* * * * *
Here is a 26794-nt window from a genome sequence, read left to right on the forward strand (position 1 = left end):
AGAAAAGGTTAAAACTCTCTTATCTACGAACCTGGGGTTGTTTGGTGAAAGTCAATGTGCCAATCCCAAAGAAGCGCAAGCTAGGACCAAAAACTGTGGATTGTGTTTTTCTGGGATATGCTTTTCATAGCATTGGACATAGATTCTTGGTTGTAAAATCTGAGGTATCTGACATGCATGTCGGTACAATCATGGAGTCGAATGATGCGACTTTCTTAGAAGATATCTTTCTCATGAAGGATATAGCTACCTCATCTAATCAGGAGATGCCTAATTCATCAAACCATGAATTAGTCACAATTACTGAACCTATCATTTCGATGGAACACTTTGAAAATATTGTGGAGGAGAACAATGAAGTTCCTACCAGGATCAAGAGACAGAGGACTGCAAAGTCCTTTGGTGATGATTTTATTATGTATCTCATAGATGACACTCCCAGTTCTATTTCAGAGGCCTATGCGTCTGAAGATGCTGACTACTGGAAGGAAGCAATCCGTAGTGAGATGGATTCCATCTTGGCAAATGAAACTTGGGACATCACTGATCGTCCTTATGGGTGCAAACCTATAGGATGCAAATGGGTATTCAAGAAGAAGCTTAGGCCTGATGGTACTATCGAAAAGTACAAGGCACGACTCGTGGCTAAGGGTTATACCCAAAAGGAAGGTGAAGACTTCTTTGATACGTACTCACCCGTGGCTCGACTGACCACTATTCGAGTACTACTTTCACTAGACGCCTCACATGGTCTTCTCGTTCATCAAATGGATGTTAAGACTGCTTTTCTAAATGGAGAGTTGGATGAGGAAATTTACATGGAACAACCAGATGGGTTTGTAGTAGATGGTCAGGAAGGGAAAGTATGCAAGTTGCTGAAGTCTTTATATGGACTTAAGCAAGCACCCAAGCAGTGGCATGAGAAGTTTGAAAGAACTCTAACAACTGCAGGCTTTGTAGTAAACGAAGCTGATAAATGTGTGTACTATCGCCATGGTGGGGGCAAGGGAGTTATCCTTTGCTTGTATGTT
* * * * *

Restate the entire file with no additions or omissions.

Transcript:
Here is a 26794-nt window from a genome sequence, read left to right on the forward strand (position 1 = left end):
AGAAAAGGTTAAAACTCTCTTATCTACGAACCTGGGGTTGTTTGGTGAAAGTCAATGTGCCAATCCCAAAGAAGCGCAAGCTAGGACCAAAAACTGTGGATTGTGTTTTTCTGGGATATGCTTTTCATAGCATTGGACATAGATTCTTGGTTGTAAAATCTGAGGTATCTGACATGCATGTCGGTACAATCATGGAGTCGAATGATGCGACTTTCTTAGAAGATATCTTTCTCATGAAGGATATAGCTACCTCATCTAATCAGGAGATGCCTAATTCATCAAACCATGAATTAGTCACAATTACTGAACCTATCATTTCGATGGAACACTTTGAAAATATTGTGGAGGAGAACAATGAAGTTCCTACCAGGATCAAGAGACAGAGGACTGCAAAGTCCTTTGGTGATGATTTTATTATGTATCTCATAGATGACACTCCCAGTTCTATTTCAGAGGCCTATGCGTCTGAAGATGCTGACTACTGGAAGGAAGCAATCCGTAGTGAGATGGATTCCATCTTGGCAAATGAAACTTGGGACATCACTGATCGTCCTTATGGGTGCAAACCTATAGGATGCAAATGGGTATTCAAGAAGAAGCTTAGGCCTGATGGTACTATCGAAAAGTACAAGGCACGACTCGTGGCTAAGGGTTATACCCAAAAGGAAGGTGAAGACTTCTTTGATACGTACTCACCCGTGGCTCGACTGACCACTATTCGAGTACTACTTTCACTAGACGCCTCACATGGTCTTCTCGTTCATCAAATGGATGTTAAGACTGCTTTTCTAAATGGAGAGTTGGATGAGGAAATTTACATGGAACAACCAGATGGGTTTGTAGTAGATGGTCAGGAAGGGAAAGTATGCAAGTTGCTGAAGTCTTTATATGGACTTAAGCAAGCACCCAAGCAGTGGCATGAGAAGTTTGAAAGAACTCTAACAACTGCAGGCTTTGTAGTAAACGAAGCTGATAAATGTGTGTACTATCGCCATGGTGGGGGCAAGGGAGTTATCCTTTGCTTGTATGTT